Harlem in Montmartre: A Paris Jazz Story between the Great Wars / Edition 1

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Overview

During the years between the world wars, a small but dynamic community of African American jazz musicians left the United States and settled in Paris, creating a vibrant expatriate musical scene and introducing jazz to the French. While the Harlem Renaissance was taking off across the Atlantic, entertainers in Montmartre, the epicenter of the Parisian scene, contributed enthusiastically to a culture that thrived for two decades, until the occupation of the city by German troops on June 18, 1940.
In Harlem in Montmartre, William Shack takes a fascinating look at this extraordinary cultural moment, one in which African American musicians could flee the racism of the United States to pursue their lives and art in the relatively free context of bohemian Europe. His book is the first comprehensive treatment of the rise and decline of the African American music community in Paris; in it, he considers the international dimensions of black experience in the modern era and explores the similarities and differences of Harlem-style jazz and culture in Europe and America.

Shack focuses on some of the principal actors who played critical roles in shaping the jazz scene in Montmartre—Josephine Baker, Sidney Bechet, and Bricktop—but he also discusses others who opened clubs, underwrote loans, and contributed their musical talents to this unparalleled experiment. As an anthropologist, Shack pays particular attention to the club culture. He describes the musicians' experiences, the settings in which they performed, and the response of French audiences.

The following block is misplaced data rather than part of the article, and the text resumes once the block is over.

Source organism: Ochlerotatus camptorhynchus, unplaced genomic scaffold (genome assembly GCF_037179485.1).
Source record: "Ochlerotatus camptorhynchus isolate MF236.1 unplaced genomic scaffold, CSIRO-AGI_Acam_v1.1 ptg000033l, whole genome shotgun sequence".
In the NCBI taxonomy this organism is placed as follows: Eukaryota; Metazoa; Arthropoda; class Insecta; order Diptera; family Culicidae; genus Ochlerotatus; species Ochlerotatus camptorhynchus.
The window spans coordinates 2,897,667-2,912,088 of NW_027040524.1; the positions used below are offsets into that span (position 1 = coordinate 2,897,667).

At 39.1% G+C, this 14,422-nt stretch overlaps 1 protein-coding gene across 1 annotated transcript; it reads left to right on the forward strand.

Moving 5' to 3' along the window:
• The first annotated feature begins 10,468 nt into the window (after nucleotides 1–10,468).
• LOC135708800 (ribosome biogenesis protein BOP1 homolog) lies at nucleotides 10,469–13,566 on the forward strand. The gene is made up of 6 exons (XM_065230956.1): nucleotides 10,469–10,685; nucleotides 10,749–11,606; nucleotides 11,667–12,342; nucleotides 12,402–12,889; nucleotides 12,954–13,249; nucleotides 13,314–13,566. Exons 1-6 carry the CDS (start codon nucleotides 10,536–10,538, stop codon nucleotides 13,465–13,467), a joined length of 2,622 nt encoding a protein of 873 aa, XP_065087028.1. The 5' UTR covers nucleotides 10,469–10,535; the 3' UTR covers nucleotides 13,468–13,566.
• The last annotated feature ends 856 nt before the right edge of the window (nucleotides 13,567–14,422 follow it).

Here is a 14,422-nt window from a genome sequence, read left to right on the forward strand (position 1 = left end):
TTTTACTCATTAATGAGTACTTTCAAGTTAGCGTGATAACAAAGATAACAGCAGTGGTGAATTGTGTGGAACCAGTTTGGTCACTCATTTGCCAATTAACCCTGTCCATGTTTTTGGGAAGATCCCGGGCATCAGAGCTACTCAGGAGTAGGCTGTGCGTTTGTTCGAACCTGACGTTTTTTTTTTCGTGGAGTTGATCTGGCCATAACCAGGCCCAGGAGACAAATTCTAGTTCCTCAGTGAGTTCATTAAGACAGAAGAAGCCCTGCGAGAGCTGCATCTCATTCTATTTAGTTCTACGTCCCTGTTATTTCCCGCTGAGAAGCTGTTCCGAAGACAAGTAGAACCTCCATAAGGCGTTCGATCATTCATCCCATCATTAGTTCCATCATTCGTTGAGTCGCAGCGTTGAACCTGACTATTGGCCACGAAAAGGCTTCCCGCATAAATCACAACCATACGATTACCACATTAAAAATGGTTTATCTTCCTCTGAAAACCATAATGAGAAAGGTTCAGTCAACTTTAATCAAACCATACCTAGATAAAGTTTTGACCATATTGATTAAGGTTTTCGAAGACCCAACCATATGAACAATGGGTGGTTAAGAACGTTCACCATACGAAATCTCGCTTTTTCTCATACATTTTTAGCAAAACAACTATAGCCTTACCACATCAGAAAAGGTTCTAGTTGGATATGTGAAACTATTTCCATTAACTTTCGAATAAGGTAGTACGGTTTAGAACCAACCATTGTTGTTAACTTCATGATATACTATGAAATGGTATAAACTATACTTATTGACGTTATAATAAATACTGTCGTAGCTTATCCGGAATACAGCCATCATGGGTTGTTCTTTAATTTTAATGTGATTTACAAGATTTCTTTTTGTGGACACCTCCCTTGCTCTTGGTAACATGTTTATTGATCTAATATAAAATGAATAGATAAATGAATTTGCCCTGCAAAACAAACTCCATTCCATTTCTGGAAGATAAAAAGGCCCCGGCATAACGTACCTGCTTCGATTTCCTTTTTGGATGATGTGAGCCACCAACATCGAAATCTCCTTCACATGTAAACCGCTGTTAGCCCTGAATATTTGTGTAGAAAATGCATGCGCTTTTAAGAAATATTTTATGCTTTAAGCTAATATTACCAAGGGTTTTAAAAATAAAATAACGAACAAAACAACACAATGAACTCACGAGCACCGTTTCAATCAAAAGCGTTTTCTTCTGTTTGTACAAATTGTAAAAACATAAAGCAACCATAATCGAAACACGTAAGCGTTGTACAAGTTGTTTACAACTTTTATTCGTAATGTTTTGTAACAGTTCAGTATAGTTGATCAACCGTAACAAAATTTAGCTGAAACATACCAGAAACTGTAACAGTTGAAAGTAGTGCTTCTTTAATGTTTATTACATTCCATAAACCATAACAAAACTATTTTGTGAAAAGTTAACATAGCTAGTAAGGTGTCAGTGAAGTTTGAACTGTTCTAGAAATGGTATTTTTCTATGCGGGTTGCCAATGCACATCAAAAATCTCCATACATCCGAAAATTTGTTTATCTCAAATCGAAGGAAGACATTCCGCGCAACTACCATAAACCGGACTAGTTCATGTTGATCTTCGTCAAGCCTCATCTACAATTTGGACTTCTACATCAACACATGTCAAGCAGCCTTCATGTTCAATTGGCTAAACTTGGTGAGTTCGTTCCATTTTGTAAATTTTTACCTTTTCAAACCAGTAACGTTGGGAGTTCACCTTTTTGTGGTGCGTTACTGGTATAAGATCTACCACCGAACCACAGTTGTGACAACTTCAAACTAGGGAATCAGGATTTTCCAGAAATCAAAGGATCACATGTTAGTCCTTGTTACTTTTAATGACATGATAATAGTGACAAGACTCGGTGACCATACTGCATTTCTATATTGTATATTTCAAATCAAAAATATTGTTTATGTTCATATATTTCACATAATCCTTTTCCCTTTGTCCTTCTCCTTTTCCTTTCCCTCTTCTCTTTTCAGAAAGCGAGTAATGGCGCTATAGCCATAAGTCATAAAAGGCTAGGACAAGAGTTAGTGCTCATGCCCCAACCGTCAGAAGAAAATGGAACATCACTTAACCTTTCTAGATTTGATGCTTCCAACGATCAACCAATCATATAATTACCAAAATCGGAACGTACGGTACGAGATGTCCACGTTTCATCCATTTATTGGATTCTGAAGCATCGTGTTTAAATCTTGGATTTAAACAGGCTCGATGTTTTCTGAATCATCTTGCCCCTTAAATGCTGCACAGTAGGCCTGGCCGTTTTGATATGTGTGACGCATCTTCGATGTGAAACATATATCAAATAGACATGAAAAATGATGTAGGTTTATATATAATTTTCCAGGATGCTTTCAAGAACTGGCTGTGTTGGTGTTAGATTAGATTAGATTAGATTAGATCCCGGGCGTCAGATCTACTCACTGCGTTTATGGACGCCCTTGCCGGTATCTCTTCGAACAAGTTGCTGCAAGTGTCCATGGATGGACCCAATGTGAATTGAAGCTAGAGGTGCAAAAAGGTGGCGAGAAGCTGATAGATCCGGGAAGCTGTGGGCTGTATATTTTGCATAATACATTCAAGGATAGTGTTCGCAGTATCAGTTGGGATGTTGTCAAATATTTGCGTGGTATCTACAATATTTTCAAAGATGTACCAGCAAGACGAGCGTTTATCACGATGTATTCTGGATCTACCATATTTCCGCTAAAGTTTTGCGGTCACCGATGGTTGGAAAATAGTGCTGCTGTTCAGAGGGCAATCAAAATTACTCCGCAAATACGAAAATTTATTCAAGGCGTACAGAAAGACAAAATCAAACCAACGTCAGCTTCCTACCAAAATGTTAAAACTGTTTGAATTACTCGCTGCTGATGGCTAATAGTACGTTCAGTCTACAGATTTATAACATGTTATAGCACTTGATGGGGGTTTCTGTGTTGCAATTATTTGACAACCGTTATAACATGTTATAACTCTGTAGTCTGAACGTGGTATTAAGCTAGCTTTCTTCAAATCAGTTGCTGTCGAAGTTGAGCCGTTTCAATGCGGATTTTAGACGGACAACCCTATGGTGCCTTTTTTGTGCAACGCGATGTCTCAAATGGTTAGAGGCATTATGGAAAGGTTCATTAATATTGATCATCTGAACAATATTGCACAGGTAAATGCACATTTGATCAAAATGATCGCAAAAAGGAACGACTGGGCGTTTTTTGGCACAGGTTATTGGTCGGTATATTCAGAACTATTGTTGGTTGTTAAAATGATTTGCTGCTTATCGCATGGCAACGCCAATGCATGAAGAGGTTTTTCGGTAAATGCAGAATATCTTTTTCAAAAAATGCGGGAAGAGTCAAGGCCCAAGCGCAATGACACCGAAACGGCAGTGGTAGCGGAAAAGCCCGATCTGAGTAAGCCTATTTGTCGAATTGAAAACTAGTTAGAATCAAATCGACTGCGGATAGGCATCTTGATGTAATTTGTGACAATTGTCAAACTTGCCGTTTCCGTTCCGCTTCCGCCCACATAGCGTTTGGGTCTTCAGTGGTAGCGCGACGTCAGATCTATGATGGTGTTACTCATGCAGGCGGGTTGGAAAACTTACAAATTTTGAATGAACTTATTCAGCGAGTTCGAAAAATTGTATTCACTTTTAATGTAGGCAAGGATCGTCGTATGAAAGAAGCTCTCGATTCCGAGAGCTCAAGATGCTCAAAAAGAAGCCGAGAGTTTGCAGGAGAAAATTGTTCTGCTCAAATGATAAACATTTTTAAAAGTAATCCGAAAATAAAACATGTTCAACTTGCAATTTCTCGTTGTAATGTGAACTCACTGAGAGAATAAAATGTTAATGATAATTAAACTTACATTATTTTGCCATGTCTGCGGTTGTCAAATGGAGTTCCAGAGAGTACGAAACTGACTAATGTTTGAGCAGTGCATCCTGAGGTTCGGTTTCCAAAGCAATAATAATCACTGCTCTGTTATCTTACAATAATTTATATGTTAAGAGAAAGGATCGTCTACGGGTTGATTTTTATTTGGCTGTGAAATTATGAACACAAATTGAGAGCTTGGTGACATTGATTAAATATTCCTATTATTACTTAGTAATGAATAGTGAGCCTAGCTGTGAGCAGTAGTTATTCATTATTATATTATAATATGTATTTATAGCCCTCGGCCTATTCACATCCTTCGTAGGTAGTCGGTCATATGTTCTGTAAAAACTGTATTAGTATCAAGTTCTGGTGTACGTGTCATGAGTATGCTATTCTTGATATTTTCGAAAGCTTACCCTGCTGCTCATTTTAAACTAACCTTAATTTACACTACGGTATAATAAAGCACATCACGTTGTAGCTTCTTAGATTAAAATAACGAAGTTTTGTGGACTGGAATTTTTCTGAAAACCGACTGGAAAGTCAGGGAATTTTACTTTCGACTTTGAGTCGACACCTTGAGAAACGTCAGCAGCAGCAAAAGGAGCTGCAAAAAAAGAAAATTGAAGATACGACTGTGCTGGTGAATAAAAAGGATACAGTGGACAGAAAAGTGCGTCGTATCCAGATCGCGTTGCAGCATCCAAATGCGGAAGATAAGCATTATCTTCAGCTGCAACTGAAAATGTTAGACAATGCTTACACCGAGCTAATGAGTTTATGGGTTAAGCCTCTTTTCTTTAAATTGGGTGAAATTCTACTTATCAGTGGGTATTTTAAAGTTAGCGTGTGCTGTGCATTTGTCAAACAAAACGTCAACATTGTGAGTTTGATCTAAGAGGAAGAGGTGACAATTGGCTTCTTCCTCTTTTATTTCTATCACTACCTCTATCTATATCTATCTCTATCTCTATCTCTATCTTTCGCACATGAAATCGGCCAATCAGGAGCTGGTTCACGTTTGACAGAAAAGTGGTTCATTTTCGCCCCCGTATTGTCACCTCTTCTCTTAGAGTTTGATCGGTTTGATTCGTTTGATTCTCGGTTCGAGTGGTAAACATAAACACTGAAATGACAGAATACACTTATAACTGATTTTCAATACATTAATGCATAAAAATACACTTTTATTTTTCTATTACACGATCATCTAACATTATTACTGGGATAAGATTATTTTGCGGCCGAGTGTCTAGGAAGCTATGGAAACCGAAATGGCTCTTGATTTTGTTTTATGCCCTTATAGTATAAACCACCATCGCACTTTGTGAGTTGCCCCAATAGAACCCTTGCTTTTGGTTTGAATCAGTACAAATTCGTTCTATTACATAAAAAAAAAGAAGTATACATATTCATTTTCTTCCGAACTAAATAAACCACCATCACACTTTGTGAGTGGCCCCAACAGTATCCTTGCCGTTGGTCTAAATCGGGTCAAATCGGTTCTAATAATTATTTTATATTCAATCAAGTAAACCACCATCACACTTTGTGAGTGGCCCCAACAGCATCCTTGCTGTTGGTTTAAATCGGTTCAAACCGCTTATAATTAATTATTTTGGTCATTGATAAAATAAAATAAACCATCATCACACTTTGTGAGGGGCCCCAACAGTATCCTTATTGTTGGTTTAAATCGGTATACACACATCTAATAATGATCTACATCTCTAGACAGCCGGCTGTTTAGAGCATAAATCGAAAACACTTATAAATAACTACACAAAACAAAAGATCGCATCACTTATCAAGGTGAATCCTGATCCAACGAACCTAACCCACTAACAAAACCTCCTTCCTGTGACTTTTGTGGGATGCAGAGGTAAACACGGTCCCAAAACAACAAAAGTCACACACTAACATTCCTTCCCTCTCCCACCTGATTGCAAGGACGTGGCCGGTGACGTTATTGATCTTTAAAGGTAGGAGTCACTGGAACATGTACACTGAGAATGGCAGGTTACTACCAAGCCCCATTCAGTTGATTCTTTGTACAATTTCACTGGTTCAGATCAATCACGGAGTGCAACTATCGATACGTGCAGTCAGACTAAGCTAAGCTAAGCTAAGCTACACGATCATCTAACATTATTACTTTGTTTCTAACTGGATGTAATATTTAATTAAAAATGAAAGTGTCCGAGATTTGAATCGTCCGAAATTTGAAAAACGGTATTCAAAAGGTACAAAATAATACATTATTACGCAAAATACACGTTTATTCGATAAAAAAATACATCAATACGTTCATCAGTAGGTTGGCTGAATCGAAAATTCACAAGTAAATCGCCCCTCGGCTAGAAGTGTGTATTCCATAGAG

Shack's meticulous research and encyclopedic knowledge of Montmartre's jazz culture, including the people and places involved, make this a riveting, authoritative work. Seamlessly fusing biographical, sociological, and historical details, he brings this unique era to life and demonstrates how the Paris jazz scene played a crucial role in legitimizing jazz—both in Europe and the United States.

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Editorial Reviews

Library Journal
The late Shack (anthropology, Berkeley) here chose to write about a particularly fruitful time in jazz development. Between the Great Wars, a unique community of jazz musicians and fanciers arose in France, particularly in the Montmartre section of Paris. While never coming close to the vibrancy of Harlem, this community still allowed for the cross-fertilization of jazz with overt European influences. Black American musicians found the level of support inviting enough to move to Paris and often used the city as a base of operations while performing throughout Europe. Shack captures this cultural interaction in a short but powerful book that makes a valuable contribution to the publisher's "Music of the African Diaspora" series. Recommended for music and academic libraries and public libraries with strong music collections. William G. Kenz, Minnesota State Univ., Moorhead Copyright 2001 Cahners Business Information.
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Product Details

  • ISBN-13: 9780520225374
  • Publisher: University of California Press
  • Publication date: 9/4/2001
  • Series: Music of the African Diaspora Series
  • Edition description: New Edition
  • Edition number: 1
  • Pages: 210
  • Product dimensions: 6.00 (w) x 9.00 (h) x 0.75 (d)

Meet the Author

William A. Shack (1923–2000) was Professor of Anthropology at the University of California, Berkeley. Among his books are The Central Ethiopians: Amhara, Tigrina and Related Peoples (1975) and The Gurage: A People of the Ensete Culture (1966).

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Table of Contents

List of Illustrations
Acknowledgments

Introduction
1. Making Noise and Stomping Feet
2. Jazz from the Trenches
3. Le Jazz-Hot: The Roaring Twenties
4. Jim Crow: Sans Domicile Fixe
5. The Golden Age: The Thirties
6. Le Jazz-Cold: The Silent Forties
7. Final Notes: The Liberation of Jazz
Coda
Appendix: Zazou Chants
Notes
Bibliography

Index

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